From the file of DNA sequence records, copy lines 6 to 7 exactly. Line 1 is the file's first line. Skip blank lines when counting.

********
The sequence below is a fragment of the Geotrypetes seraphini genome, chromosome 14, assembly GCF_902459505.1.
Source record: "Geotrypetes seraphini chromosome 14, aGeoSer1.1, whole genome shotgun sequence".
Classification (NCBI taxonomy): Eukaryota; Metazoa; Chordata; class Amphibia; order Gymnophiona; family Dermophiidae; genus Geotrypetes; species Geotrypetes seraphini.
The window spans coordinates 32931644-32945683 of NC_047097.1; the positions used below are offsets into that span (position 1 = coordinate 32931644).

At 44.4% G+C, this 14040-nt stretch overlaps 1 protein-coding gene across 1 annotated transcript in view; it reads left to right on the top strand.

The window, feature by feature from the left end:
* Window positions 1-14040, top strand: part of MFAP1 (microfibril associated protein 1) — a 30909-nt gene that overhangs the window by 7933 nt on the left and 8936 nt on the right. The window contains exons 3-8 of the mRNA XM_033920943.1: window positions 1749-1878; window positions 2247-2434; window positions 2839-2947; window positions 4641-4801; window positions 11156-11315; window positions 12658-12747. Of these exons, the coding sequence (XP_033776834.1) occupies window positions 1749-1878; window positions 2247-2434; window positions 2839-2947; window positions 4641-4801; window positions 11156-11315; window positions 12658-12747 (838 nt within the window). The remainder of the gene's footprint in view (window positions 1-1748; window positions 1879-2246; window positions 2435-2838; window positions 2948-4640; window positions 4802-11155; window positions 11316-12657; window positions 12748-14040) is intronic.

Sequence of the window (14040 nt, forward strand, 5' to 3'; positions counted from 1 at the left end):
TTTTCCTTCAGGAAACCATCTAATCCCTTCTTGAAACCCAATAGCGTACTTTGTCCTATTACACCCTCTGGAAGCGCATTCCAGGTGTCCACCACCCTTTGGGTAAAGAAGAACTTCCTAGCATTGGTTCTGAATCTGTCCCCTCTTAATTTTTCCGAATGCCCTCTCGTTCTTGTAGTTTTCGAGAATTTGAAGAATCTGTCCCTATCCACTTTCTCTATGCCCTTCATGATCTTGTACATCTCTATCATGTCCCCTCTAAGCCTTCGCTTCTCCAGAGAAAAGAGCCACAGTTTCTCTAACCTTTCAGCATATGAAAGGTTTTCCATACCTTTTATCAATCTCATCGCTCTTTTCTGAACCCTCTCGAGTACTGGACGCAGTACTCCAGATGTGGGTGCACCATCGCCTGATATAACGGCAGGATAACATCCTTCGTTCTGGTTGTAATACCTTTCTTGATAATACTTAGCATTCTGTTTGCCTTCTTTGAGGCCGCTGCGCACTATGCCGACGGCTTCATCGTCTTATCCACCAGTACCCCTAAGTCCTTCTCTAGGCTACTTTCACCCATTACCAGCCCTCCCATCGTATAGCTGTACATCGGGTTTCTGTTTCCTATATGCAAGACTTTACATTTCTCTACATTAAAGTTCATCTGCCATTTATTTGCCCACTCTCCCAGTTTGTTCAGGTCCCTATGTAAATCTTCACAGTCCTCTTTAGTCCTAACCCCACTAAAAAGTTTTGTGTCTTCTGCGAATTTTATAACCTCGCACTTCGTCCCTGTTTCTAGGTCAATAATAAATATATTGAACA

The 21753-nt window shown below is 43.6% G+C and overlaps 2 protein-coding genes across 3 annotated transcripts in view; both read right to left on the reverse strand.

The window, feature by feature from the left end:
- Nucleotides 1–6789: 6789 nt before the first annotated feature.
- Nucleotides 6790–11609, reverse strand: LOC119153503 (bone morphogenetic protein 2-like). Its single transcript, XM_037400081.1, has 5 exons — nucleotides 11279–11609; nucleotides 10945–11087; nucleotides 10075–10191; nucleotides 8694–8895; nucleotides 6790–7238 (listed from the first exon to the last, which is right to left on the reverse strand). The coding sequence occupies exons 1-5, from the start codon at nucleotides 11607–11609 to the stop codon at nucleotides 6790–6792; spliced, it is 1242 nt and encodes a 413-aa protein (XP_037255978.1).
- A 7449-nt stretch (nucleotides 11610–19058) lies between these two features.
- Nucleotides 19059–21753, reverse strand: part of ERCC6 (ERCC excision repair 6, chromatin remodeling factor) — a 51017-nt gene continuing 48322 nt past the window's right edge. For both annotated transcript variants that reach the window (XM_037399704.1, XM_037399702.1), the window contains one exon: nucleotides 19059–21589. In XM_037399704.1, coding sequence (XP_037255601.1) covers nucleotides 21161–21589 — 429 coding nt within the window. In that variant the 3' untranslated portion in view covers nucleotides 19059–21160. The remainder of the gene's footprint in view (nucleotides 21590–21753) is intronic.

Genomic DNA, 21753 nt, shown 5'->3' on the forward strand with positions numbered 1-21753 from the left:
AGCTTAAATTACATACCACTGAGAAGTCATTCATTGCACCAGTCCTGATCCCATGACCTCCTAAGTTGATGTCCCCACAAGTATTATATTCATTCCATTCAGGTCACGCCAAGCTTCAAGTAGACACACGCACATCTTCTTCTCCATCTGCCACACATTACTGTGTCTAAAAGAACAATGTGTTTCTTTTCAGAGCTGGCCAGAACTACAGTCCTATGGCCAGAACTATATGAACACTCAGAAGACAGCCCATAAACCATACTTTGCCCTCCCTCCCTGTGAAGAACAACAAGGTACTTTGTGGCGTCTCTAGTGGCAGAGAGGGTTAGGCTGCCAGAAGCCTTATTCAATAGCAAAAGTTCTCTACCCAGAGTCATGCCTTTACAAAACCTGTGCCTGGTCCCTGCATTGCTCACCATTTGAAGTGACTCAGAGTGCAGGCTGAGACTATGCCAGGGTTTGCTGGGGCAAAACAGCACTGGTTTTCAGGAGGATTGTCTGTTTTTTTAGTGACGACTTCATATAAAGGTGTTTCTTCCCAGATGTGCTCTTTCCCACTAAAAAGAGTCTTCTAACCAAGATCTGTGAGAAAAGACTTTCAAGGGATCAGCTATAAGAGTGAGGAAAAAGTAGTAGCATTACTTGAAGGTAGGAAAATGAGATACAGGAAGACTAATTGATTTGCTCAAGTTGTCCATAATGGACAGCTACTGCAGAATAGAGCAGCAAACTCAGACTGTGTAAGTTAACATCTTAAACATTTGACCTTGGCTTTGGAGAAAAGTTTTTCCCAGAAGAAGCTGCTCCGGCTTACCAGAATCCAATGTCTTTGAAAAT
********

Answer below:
The window, feature by feature from the left end:
* Window positions 1-14040, top strand: part of MFAP1 (microfibril associated protein 1) — a 30909-nt gene that overhangs the window by 7933 nt on the left and 8936 nt on the right. The window contains exons 3-8 of the mRNA XM_033920943.1: window positions 1749-1878; window positions 2247-2434; window positions 2839-2947; window positions 4641-4801; window positions 11156-11315; window positions 12658-12747. Of these exons, the coding sequence (XP_033776834.1) occupies window positions 1749-1878; window positions 2247-2434; window positions 2839-2947; window positions 4641-4801; window positions 11156-11315; window positions 12658-12747 (838 nt within the window). The remainder of the gene's footprint in view (window positions 1-1748; window positions 1879-2246; window positions 2435-2838; window positions 2948-4640; window positions 4802-11155; window positions 11316-12657; window positions 12748-14040) is intronic.